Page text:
When I read that story during Lent, it was like letting out a breath that I’d been holding for the best part of a year. I was not the rich young man who had turned away sorrowfully out of love for the world. I was not the foolish bridesmaid who had brought a lamp but neglected the oil. Most of all, I was not the worker who put my hand to the plough and looked back. I was the one who knelt at His feet and said, “Lord, let me come with You!” and received instead the loving instruction to go home.

Naturally, there are still things that catch me off-guard: During the morning Mass on Easter Sunday, I felt a rush of emotion as the familiar opening notes of Haec Dies flowed through the church. If your Sisters sang it every morning throughout Easter week, as mine did, you could probably chant the first two words in your sleep. Ouch. Forget nostalgia: this felt like hunger.

God’s gift to me is the grace to be able to say now when that happens, “Lord, thank you for this pain – please turn it into something productive.” It took ten months for me to reach this level of acceptance, and I have a long way to go yet, but I’m grateful to be here.

By Spiritu

At the age of seventeen, Spiritu watched some elderly nuns laughing together after Mass and decided instantly that this was what she wanted to do with her life. After six years of intense study about the Catholic faith and the religious vocation, she entered a beautiful community in her own country, Australia. Seven months later, she returned to the world, saddened that her discernment hadn’t worked out as she’d hoped. She is now exploring other possible options for the future, and owes an enormous debt of gratitude to her family for their love and help.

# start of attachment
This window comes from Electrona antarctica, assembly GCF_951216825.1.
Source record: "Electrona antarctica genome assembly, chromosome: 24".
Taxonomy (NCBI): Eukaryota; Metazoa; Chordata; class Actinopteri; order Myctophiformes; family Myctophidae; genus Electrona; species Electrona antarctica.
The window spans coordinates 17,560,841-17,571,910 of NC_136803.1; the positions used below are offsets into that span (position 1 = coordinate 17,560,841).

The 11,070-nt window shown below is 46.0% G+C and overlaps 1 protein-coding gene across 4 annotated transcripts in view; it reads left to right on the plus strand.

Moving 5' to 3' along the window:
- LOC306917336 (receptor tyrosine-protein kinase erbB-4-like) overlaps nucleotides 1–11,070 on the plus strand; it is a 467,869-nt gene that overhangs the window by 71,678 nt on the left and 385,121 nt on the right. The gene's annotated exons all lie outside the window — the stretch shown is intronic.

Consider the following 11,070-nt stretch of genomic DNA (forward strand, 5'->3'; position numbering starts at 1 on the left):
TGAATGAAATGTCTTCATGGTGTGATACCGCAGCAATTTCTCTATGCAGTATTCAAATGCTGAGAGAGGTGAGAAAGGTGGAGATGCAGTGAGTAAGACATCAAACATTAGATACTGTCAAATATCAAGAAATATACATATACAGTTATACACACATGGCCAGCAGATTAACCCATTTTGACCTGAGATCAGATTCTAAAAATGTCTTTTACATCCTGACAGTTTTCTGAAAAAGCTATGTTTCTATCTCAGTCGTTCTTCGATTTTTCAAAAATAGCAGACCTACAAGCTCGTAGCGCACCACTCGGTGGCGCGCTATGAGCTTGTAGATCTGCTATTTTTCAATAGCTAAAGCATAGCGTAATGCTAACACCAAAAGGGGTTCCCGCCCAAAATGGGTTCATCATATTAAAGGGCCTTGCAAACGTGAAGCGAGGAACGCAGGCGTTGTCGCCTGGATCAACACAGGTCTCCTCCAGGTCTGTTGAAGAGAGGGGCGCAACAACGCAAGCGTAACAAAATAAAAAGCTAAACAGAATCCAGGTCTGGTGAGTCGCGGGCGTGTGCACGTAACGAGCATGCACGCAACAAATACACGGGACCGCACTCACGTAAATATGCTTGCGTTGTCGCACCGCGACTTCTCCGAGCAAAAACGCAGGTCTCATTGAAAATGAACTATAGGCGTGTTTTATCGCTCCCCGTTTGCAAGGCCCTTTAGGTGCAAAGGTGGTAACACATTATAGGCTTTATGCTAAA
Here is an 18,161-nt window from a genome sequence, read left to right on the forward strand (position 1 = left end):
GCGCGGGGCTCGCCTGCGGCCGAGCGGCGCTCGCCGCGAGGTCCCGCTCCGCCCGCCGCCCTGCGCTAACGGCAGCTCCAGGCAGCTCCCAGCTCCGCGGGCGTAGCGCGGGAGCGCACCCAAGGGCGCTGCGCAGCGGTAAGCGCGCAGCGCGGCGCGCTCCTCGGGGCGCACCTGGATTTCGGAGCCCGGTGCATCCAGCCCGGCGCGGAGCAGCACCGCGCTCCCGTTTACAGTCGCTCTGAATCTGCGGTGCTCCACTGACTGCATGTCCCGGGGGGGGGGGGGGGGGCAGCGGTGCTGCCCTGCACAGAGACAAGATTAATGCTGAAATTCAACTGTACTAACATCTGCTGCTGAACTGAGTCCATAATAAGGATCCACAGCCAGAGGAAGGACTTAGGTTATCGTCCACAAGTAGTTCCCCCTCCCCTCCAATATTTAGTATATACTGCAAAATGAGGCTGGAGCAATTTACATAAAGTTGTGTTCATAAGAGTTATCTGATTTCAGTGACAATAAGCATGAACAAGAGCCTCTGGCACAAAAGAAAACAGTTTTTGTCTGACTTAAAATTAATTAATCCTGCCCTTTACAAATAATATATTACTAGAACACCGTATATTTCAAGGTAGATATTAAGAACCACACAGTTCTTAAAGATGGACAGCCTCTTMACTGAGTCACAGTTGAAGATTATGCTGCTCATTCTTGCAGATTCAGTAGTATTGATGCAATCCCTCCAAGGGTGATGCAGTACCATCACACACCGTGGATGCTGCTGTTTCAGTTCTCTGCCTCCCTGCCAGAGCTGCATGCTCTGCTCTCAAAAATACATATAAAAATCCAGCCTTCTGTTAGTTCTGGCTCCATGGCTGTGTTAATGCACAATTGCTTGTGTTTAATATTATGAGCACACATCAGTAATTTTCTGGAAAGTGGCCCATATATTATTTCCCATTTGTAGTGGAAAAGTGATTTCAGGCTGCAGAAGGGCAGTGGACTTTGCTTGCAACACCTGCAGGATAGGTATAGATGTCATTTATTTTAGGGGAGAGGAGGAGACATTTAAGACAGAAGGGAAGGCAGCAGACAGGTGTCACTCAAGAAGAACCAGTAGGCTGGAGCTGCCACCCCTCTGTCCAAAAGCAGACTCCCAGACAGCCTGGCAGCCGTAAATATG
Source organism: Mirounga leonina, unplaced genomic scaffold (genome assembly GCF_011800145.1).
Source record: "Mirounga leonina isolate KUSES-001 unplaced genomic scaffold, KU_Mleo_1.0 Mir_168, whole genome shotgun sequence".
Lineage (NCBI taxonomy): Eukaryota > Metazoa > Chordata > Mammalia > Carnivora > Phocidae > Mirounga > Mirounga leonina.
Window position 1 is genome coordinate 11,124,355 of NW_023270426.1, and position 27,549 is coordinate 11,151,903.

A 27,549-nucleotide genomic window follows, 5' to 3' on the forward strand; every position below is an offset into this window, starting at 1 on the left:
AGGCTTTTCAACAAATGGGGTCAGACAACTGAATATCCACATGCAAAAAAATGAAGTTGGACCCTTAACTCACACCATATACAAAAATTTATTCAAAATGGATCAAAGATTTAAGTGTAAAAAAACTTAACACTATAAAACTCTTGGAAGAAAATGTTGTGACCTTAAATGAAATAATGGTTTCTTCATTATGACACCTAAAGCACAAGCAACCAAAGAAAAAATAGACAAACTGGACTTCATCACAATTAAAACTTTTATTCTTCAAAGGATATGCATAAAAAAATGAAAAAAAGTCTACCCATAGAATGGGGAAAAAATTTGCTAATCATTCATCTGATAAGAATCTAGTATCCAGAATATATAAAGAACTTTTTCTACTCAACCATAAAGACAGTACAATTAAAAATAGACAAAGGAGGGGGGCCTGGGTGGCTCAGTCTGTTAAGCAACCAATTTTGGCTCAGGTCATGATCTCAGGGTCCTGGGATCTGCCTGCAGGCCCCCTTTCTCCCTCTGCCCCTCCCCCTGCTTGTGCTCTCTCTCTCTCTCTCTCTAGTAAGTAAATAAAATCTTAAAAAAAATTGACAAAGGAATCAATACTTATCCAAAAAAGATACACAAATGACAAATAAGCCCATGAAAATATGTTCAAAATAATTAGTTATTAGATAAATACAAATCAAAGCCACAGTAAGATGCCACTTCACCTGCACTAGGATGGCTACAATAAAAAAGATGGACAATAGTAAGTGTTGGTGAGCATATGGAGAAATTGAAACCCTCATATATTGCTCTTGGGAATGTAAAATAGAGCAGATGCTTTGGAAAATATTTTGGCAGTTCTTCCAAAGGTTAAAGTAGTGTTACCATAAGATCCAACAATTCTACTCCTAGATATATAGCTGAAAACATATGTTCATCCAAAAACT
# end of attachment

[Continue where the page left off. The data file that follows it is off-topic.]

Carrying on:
In Repair

After leaving the convent in July 2013, one of the most valuable things I did was get myself some new music. Almost every song on my MP3 player from before I entered had a different meaning after I left: this was the song I had been listening to seven months earlier as my train pulled out of the station, heading for the convent; this was the tune I had taught myself to strum on the community’s old guitar, sitting down the bottom of the garden on Sunday afternoons; this was what I hummed to cheer myself up when I realised that cracks were starting to appear in my vocation; I still enjoy those songs, but there’s a certain bittersweetness about them that wasn’t there before.

So, while I was visiting op-shops to re-stock my wardrobe with clothing, I started picking up CDs for a dollar each as well, by bands I knew nothing about, except that their cover art was nice. I discovered some wonderful music that way, but one song has stood out for me so strongly that I wanted to share it with others who are grieving the loss of the religious life as I was (and in some ways still am).